‘Pupils’ attainment at key stages one and two in Leeds, its performance whether against national or regional figures, is weak. This is frankly inexcusable’, wrote Nick Hudson, Ofsted’s regional director for Yorkshire, to Leeds Council.
But in 2014, 76% of primary pupils in Leeds achieved Level 4 or above in reading, writing and maths at the end of Key Stage 2 (KS2) against a national average of 78%. Expected progress in the three subjects was slightly above the national averages. Nevertheless, this is deemed ‘weak’ and ‘inexcusable’.
It may be that Hudson is referring to 2015 results which are not yet in the public domain. If this is the case Ofsted has other tools at its disposal before damning all Leeds primary schools. First, it could look at its own inspection results. These show not one Leeds primary school is Inadequate. And just 20 of the 200+ primary schools Required Improvement according to 2014 School Performance Tables. Second, Ofsted could inspect Leeds school improvement arrangements to identify any problems. But this has not been done.
Councillor Lucinda Yeadon, Leeds City Council’s executive member for children and families, expressed surprise on receiving the letter. She described it as ‘highly unusual’ and said it was not sent ‘in line with the usual professional protocols we would expect.’ She understood other Yorkshire LAs had been sent ‘remarkably similarly phrased letters’.
Councillor Andre Carter, leader of the Conservative opposition group, accused the Labour council of burying bad news and said they were ‘failing another generation’. Perhaps Councillor Carter should have considered the evidence rather than use the letter to make political capital. It appears, then, that all Leeds primary schools are being judged on the area’s results alone, and not particularly poor ones at that. As I’ve asked before, if results are all that matters, why bother with Ofsted particularly if Ofsted ignores its own reports?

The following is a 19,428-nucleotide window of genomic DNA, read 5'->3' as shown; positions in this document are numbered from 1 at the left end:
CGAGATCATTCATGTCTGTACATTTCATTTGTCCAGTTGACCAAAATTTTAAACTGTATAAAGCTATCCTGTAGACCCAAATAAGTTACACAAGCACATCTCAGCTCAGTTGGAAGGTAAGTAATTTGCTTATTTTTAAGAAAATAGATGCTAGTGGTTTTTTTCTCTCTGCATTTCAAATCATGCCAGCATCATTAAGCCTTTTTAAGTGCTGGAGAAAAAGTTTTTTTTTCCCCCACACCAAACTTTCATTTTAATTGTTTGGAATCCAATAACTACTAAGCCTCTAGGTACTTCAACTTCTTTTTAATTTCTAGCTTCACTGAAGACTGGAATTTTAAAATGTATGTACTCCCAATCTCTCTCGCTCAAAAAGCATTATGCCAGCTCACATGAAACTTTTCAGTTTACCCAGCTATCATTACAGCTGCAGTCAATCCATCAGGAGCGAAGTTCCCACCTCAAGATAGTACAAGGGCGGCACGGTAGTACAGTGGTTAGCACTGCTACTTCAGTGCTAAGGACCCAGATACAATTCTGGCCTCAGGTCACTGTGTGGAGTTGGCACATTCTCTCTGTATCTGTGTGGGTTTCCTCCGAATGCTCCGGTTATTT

This letter follows the seven warning letters sent by the Regional Schools Commissioner (RSC) for the South East which sidestepped the usual protocol of sending pre-warning letters first* and which, again, focussed on results alone. These letters raise a question about who is responsible for monitoring and addressing school performance in an area. Is it local authorities who, as we’ve seen, are blamed if results are below average? Is it Ofsted regional directors? Is it RSCs? A cynic might say there’s a turf war being fought between Ofsted and RSCs which manifests itself in macho-posturing to prove which is the toughest. That would be flippant. But we do need clarification of their respective roles and the protocols which govern their work.
We have already seen how Leeds has accused Ofsted of not following laid-down procedures and how one RSC has disregarded the first stage of sending pre-warning letters. Worse, though, is that this swift dispatching of threatening letters whether to academies with low results irrespective of Ofsted rating and context or to local authorities where all schools are told their performance is ‘inexcusable’ adds to the climate of fear which pervades teaching in England. Fear produces stressed teachers. Stressed teachers depress education quality. And stress eventually leads to teacher burn out.
*See paragraph 146 of Education Select Committee Report Academies and free schools 21 January 2015
UPDATE 25 February 2016 I've just checked the primary results for Leeds 2015. 78% of Leeds' pupils reached the benchmark - that's 2% higher than last year. Performance is still 2% below the national average, however, because that's increased also by 2% and now stands at 80%. Progress of Leeds' pupils in Reading, Writing and Maths is 1% ABOVE the national average for each of these subjects. This is what Nick Hudson describes as 'weak' and 'inexcusable'.
I've also checked Ofsted judgements for Leeds primary schools as at 31 December 2015 (downloadable here). The data shows 92% of Leeds' primary schools are Good or better. This is above the national average of 86%. The remaining 8% require improvement. None is inadequate. Perhaps Nick Hudson will send out a letter of congratulation. Perhaps....